Latest update

Compassion’s holistic child development programs are designed to be adapted to suit the local context and needs. In the Dominican Republic, the current primary areas of focus for our church partners are:

  • Providing income generation activities for caregivers of Compassion assisted children
  • Education support to help children catch up on missed learning after COVID-19 lockdowns
  • Lowering rates of infant mortality
  • Protecting children from gang violence, child marriage and adolescent pregnancy

During the COVID-19 pandemic, the Dominican Republic experienced some of the strongest and longest lockdowns in the world. School closure periods in the country were at least double the global average, exacerbating learning inequalities for children in poverty.

Watch the latest video update from the Dominican Republic below to learn more.

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Country update

How you can pray

Thank you for praying for staff, children and families in the Dominican Republic.

Please join us in praying for the following:

  • Pray that children, youth and caregivers experiencing mental health challenges will experience God's unending peace.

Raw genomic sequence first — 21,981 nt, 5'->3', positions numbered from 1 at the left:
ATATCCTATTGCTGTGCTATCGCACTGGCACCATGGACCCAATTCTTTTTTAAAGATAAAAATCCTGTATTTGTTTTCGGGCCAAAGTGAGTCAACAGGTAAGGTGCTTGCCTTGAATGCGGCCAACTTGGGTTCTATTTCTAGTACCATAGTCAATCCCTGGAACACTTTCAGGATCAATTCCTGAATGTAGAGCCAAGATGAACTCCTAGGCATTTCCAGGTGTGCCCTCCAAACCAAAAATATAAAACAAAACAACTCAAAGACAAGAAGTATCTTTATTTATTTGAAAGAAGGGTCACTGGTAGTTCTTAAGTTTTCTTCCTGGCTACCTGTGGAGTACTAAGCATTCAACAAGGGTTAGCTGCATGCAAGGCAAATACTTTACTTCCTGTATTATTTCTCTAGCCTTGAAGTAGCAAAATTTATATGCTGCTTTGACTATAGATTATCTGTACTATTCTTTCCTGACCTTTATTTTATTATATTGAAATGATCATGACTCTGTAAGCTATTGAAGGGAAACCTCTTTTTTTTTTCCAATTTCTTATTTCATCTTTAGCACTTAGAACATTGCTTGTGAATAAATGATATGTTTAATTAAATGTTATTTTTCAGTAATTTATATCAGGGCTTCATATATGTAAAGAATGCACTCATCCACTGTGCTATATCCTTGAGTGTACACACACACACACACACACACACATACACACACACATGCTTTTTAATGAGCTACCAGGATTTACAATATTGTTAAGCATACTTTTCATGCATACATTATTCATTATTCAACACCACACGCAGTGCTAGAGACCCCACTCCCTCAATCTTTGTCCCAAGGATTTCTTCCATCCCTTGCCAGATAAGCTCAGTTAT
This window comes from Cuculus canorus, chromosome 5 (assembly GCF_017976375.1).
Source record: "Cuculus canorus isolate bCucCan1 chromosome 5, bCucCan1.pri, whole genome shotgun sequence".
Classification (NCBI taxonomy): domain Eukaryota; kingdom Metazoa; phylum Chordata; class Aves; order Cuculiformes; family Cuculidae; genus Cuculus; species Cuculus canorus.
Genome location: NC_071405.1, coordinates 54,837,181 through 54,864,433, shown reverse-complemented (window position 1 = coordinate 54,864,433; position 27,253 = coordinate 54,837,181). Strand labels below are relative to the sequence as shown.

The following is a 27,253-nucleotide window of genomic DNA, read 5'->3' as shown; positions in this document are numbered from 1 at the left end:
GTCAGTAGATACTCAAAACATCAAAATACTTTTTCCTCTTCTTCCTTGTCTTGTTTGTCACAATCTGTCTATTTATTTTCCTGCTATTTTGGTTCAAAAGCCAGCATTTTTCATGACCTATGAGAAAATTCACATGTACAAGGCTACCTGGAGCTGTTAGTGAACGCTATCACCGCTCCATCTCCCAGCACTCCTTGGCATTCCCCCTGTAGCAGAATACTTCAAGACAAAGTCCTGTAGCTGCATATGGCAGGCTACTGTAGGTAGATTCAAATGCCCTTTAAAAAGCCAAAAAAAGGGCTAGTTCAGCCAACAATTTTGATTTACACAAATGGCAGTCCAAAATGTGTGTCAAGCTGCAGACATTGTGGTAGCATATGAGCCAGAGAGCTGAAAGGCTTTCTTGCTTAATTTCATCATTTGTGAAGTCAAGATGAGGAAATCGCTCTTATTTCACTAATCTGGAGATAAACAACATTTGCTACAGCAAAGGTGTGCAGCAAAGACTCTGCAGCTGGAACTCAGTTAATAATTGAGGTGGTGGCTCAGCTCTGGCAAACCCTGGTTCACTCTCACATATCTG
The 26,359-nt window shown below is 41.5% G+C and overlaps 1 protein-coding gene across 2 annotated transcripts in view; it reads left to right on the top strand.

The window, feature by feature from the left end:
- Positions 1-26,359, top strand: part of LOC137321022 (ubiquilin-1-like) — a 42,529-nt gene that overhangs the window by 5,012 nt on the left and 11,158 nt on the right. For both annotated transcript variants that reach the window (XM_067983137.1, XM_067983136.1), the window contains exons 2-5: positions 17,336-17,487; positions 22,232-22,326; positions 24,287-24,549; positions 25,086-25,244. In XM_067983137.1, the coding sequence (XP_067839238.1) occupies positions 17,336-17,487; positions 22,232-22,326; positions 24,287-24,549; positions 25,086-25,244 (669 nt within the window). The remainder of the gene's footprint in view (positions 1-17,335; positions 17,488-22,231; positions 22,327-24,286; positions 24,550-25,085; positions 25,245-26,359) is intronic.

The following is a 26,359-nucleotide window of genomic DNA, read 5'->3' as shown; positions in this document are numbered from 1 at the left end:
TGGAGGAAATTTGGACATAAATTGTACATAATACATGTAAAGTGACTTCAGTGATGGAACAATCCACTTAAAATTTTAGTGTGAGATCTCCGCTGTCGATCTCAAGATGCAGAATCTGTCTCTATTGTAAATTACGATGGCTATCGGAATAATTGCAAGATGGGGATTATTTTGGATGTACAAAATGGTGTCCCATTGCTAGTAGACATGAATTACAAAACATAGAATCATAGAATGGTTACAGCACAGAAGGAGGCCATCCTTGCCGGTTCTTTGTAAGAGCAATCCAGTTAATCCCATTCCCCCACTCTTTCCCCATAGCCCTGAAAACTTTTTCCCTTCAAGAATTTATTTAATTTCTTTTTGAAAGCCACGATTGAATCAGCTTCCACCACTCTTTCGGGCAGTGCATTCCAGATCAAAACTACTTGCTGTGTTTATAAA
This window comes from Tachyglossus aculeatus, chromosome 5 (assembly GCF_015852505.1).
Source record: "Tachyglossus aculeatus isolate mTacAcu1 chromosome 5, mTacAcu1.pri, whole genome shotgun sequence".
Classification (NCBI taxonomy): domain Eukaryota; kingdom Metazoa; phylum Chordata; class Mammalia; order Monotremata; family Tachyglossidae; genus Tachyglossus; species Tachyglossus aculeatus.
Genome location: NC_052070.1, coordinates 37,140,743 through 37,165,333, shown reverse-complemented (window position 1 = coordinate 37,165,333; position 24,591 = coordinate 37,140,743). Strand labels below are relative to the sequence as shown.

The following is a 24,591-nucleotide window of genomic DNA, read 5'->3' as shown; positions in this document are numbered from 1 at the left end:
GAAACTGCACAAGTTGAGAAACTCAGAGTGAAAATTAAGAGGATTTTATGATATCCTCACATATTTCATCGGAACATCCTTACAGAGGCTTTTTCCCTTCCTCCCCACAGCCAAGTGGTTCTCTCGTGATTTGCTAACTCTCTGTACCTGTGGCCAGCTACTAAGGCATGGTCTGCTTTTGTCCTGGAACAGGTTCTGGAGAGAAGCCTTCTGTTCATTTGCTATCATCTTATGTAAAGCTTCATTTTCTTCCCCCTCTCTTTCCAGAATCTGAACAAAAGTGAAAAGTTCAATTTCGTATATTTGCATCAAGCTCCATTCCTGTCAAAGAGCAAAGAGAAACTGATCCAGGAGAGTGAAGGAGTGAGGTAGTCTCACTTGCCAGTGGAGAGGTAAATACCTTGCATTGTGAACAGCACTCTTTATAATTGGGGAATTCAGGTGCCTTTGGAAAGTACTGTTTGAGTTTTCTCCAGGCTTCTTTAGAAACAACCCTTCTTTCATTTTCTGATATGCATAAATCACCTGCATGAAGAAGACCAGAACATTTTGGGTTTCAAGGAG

• Pray that children and youth will be able to catch up on missed learning as quickly as possible.
  • Pray for our local church partners who work tirelessly to give children a better start to life.
  • Pray for caregivers who have lost their employment to find work so they can provide for their families.
  • Pray that children and youth can remain in school and that they would be protected from child labour or dangerous working conditions.
  • Pray for provision and safety for children, families and churches affected by heavy rains and flooding.
  • Pray for the local and national leaders in the Dominican Republic as they make decisions.
The provision of food in the Dominican Republic

The provision of food in the Dominican Republic

Ricardo is 17 years old and lives in Luisa Blanca, Dominican Republic. Life has been difficult for Ricardo's family. There were many times when they only had one meal a week to eat. Ricardo joined the Compassion program when he was 5 years old and found loving support from the staff at the child development centre. He loves everything about the centre, but what he loves most are the meals he receives.   Read more open_in_new

A snapshot of Compassion's Child Sponsorship Program in the Dominican Republic

Compassion’s program is contextualised across countries and communities, as well as age groups.

  • Children aged 1 to 3 receive home-based care.
  • Children aged 3 to 5 visit the Compassion centre for eight hours a week.